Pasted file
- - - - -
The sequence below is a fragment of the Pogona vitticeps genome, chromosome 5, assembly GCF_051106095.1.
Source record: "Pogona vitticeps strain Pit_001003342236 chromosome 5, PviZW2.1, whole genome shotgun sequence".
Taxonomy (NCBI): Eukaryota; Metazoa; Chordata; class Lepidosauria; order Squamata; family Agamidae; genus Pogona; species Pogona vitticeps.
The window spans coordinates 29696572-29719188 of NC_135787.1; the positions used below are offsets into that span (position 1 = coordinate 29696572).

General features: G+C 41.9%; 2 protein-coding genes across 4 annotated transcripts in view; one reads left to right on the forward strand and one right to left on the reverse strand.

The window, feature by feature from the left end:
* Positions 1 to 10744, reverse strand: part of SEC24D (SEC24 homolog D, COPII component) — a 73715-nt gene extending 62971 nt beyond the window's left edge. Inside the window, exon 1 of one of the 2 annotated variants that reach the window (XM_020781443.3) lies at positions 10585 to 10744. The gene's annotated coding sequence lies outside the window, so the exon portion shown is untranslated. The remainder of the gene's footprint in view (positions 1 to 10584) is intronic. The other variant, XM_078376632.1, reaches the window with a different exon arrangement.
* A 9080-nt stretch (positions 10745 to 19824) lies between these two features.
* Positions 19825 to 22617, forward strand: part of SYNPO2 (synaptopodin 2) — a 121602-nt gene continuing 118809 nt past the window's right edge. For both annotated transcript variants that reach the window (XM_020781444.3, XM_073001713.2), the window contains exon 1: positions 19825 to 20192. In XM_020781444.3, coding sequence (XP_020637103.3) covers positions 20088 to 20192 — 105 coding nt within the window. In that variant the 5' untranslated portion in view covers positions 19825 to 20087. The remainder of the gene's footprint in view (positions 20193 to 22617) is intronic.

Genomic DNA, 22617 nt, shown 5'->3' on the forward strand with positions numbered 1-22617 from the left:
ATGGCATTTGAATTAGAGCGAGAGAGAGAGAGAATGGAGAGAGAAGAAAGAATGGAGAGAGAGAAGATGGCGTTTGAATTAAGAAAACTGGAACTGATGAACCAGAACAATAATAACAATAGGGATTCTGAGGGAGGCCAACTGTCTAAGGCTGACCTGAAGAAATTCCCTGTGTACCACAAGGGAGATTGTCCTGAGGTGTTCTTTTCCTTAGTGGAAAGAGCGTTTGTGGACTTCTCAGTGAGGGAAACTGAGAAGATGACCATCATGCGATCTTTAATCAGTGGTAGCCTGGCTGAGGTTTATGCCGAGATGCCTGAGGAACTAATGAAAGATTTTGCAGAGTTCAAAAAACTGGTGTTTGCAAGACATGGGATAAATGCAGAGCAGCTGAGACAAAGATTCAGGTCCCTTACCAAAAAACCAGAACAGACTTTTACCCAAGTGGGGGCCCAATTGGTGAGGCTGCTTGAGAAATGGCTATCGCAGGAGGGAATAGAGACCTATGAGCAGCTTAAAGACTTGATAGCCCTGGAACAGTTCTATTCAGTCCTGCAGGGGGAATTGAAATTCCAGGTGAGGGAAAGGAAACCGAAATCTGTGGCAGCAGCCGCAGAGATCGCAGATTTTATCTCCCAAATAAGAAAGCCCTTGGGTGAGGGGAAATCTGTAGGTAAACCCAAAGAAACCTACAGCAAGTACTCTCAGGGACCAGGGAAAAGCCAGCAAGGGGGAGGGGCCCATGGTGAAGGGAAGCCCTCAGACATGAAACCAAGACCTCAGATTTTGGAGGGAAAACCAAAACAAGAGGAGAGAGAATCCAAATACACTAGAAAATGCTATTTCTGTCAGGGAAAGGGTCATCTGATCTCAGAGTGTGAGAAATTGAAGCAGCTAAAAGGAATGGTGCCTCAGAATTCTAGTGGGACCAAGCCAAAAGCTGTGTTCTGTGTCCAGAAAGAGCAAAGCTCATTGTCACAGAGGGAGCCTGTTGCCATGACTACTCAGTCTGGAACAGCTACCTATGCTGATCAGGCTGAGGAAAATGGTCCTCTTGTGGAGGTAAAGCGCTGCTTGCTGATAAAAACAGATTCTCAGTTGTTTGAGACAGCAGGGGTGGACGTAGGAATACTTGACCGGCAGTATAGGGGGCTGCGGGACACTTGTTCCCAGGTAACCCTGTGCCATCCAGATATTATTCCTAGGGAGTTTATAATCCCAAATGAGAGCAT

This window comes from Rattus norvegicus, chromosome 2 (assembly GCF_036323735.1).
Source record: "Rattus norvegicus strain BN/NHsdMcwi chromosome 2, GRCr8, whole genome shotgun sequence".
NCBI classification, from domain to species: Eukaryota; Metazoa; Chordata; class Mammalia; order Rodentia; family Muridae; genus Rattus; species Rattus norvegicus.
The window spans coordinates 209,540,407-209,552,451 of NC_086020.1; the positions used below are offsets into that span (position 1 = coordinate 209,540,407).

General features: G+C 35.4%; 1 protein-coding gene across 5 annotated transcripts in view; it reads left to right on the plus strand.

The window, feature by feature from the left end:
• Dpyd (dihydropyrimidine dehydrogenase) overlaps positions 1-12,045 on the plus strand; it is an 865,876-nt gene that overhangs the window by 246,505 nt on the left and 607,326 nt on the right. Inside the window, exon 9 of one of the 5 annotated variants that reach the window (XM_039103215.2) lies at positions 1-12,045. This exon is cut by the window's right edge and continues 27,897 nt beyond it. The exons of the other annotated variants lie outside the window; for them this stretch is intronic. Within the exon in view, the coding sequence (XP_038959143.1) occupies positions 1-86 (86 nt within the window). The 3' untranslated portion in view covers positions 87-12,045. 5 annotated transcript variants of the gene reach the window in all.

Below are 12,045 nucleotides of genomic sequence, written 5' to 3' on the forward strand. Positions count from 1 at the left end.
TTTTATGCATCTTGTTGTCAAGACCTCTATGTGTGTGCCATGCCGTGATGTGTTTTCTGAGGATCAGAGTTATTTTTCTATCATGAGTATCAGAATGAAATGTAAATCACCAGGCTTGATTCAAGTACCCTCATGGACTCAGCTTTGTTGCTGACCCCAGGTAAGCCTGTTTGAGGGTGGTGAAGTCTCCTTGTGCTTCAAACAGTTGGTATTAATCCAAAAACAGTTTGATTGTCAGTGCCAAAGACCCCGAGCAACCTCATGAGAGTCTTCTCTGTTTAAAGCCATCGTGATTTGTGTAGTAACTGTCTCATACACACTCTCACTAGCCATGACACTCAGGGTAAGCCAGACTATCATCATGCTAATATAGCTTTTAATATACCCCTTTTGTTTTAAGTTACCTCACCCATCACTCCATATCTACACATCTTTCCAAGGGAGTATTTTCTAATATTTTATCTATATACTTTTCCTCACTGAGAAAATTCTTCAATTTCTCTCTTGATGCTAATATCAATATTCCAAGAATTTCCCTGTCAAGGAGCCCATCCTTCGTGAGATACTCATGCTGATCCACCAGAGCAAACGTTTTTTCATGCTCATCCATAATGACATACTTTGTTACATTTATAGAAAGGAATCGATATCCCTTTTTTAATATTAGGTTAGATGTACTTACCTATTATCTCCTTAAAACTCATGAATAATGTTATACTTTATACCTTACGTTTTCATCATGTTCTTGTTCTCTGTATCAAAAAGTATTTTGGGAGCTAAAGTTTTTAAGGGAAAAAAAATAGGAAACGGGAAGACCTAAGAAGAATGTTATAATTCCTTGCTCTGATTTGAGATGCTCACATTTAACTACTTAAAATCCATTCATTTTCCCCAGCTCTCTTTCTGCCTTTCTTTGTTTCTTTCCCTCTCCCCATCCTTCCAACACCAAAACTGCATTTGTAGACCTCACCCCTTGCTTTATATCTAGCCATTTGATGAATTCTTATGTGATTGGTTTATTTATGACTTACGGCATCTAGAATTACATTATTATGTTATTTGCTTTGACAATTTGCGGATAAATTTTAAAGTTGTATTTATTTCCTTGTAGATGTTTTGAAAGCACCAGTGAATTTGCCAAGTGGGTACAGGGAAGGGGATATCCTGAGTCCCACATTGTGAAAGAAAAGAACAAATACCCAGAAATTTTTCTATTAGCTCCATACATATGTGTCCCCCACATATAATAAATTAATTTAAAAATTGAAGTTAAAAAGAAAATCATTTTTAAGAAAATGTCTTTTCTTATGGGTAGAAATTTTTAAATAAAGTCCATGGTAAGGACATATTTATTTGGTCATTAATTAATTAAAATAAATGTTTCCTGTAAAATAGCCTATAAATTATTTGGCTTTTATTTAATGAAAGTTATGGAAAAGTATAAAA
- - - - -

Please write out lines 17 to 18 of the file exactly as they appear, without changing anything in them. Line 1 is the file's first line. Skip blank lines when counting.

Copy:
The window, feature by feature from the left end:
• Dpyd (dihydropyrimidine dehydrogenase) overlaps positions 1-12,045 on the plus strand; it is an 865,876-nt gene that overhangs the window by 246,505 nt on the left and 607,326 nt on the right. Inside the window, exon 9 of one of the 5 annotated variants that reach the window (XM_039103215.2) lies at positions 1-12,045. This exon is cut by the window's right edge and continues 27,897 nt beyond it. The exons of the other annotated variants lie outside the window; for them this stretch is intronic. Within the exon in view, the coding sequence (XP_038959143.1) occupies positions 1-86 (86 nt within the window). The 3' untranslated portion in view covers positions 87-12,045. 5 annotated transcript variants of the gene reach the window in all.